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    I was reading the BBC news website and I noticed a weird phenomenon in its comment section.

    Yougov polls suggest that support for both sides are at break-even point.

    But somehow on every BBC article regarding the referendum, its comment section overwhelmingly support Leave, with a ratio of about 16:1.

    I cannot seem the find the others I have read the past, but here is an example from today: http://www.bbc.co.uk/news/uk-politic...endum-36243296

    What do you think this means?

    Is the BBC's audience base biased towards Leave?

    Is there a Shy-Remainer factor going on (see Shy Tory factor phenomenon)?

    Or conversely is there a Shy-Leaver factor in polls?
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    Well one reason is the leave party are naturally going to be more vocal as they're the ones suggesting a change from the status quo, so have more convincing to do.

    Also quite bluntly people who support leave tend to be more right wing, and as this forum is enough evidence of right wingers tend to be far more vocal and argumentative than left wingers.

    But beware the guy who speaks the most is often the one who is speaking words of the least value.

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    (Original post by Daimonos)
    Well one reason is the leave party are naturally going to be more vocal as they're the ones suggesting a change from the status quo, so have more convincing to do.

    Also quite bluntly people who support leave tend to be more right wing, and as this forum is enough evidence of right wingers tend to be far more vocal and argumentative than left wingers.

    But beware the guy who speaks the most is often the one who is speaking words of the least value.

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    Well that's not true. The left are by far the most argumentative, just look at the way that left wingers attend events just to try to shut them down, they literally seek out argumentation, something the right does not do.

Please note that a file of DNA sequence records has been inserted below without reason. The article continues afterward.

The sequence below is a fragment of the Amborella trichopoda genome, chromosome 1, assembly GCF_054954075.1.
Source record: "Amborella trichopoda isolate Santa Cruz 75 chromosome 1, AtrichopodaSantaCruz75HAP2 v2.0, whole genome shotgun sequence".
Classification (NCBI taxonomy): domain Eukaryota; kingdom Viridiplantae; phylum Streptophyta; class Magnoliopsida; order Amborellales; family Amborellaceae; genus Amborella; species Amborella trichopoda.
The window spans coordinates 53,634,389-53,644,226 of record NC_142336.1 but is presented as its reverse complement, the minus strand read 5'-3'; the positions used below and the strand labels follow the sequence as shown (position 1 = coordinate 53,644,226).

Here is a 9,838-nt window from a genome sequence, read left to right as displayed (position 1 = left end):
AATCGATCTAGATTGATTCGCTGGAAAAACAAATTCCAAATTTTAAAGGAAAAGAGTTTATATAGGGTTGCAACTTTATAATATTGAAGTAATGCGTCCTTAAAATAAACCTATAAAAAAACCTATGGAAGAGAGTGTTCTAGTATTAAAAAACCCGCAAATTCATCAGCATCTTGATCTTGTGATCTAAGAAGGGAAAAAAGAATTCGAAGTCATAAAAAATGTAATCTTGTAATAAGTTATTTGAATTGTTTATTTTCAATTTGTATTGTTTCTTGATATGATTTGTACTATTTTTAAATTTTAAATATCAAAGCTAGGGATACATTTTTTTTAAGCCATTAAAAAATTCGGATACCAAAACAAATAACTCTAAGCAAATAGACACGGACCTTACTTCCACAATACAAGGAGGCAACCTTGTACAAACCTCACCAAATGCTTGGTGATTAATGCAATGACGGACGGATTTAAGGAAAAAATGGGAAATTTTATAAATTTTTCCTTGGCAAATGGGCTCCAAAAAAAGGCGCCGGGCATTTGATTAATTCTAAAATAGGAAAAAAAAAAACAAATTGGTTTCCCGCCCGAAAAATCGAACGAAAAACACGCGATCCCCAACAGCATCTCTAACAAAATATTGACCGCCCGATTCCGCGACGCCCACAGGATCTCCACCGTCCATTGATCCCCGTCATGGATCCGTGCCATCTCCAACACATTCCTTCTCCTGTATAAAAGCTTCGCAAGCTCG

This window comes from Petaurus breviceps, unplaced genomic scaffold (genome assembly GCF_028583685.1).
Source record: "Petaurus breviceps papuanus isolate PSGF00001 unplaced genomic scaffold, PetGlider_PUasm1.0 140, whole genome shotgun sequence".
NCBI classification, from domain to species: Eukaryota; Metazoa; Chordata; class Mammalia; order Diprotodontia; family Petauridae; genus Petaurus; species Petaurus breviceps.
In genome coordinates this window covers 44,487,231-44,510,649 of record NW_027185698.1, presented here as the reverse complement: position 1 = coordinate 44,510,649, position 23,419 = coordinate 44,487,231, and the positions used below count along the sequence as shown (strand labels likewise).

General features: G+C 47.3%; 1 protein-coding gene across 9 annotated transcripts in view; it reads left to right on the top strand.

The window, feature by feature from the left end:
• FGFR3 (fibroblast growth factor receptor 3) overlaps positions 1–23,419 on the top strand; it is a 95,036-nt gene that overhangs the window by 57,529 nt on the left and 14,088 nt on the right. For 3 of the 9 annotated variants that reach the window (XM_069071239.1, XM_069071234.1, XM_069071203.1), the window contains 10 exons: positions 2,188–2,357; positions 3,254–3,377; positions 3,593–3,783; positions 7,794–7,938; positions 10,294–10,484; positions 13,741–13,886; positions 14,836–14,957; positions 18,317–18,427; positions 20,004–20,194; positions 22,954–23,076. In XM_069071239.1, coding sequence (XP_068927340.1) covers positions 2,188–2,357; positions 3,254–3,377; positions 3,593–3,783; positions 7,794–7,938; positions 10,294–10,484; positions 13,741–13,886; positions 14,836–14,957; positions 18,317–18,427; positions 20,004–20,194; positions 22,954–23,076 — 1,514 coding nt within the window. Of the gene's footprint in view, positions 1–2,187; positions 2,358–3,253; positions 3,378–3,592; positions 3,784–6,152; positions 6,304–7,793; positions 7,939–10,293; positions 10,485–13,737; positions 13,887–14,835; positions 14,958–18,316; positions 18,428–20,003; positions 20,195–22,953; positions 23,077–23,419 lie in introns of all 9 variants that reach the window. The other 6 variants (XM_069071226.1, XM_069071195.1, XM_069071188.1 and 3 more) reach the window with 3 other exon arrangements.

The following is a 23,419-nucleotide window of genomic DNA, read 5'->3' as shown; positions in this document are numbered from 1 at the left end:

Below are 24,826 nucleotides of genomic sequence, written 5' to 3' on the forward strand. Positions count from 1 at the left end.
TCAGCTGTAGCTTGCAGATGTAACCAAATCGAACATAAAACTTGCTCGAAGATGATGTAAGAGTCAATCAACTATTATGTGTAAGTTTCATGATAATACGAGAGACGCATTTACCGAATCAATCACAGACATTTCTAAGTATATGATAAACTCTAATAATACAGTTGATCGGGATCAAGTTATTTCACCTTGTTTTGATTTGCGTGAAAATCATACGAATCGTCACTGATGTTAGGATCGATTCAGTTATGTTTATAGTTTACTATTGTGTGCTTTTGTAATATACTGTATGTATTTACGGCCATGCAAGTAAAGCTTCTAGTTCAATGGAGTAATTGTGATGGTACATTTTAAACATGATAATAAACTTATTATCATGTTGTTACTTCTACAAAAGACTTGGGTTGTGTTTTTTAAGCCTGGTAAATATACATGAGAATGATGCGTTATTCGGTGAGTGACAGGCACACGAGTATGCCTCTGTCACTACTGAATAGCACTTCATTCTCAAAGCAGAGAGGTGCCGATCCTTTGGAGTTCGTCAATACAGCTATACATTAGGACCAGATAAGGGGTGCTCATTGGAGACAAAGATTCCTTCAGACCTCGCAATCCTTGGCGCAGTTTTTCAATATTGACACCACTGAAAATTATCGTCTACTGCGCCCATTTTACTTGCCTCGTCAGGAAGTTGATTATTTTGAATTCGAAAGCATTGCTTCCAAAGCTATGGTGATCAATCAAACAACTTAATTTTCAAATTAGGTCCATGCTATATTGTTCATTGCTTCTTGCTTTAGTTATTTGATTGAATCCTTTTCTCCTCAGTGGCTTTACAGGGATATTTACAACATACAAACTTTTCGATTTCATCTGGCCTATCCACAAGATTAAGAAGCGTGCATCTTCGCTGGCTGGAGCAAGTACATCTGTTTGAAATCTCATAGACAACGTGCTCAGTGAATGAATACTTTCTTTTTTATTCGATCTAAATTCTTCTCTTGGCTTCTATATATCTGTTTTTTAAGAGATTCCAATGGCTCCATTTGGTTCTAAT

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    (Original post by The_Opinion)
    Well that's not true. The left are by far the most argumentative, just look at the way that left wingers attend events just to try to shut them down, they literally seek out argumentation, something the right does not do.
    Sorry, I wasn't aware that these isolated students represent the entire political left wing.
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    Leave supporters are just far more vocal, a phenomena that has been going on for years. Also, below the line comments section tends to attract a certain type of person (I suspect its the reason why the Telegraph ditched comments and the Guardian is considering it), so shouldn't be used to judge the opinion of the nation.

    It's been suggested that there is a shy remain factor as online polls over estimate support for leave. http://www.ft.com/intl/cms/s/0/5f25d...#axzz48Crkspf9
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    I've noticed this as well, and it's not just limited to the BBC. With some exceptions, the sentiment on other media sites seems to be very pro-leave.

    I'll begin with the few inconsistencies I've noticed. The Guardian comment section seems to shift between leave and remain daily and there's been some blatant vote manipulation for remain comments on the daily mail. Up until today, the Financial Times comments have been consistently pro-remain, they seem to have done a 180 after Cameron's war comments.

    Looking at sites where you'd expect to find remainians such as here and Reddit, Brexiters are still a sizable minority.

    Other than that, everywhere seems to be very anti-EU.

    Twitter: #voteleave is considerably more active than #strongerin. Some of the content on #strongerin is Brexiters using the hashtag, the reverse doesn't seem to be true, so in reality, #strongerin is less active than it already is.
    Facebook: Leave.EU is over 250,000 likes ahead of the Stronger In campaign. The now official Vote Leave campaign grew by 11,430 likes in the past week compared to 11,180 for Stronger in, however Leave.EU grew by 13,752 in the same period despite not being the designated campaign.
    Youtube: Anti-EU through and through. Maybe it's just the Youtube search algorithm having adjusted to my tastes, but I can't find a pro-EU video that viewers agree with.
    Google: Looking at Google Trends on the EU referendum, the interest in leave is constantly 2-5 times ahead of remain.
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    The internet is an echo chamber.

    The left (arguably) dominates twitter. That is why the last election result was such a shock to Labour. It had been going swimmingly online.

    The right dominates these below the line comments sections.

    You can't draw any conclusions about a referendum or a general election involving millions of votes from them. Or from the broadcast or print media. Both of whom got the last election spectacularly wrong.

    We will just have to wait.
 
 
 
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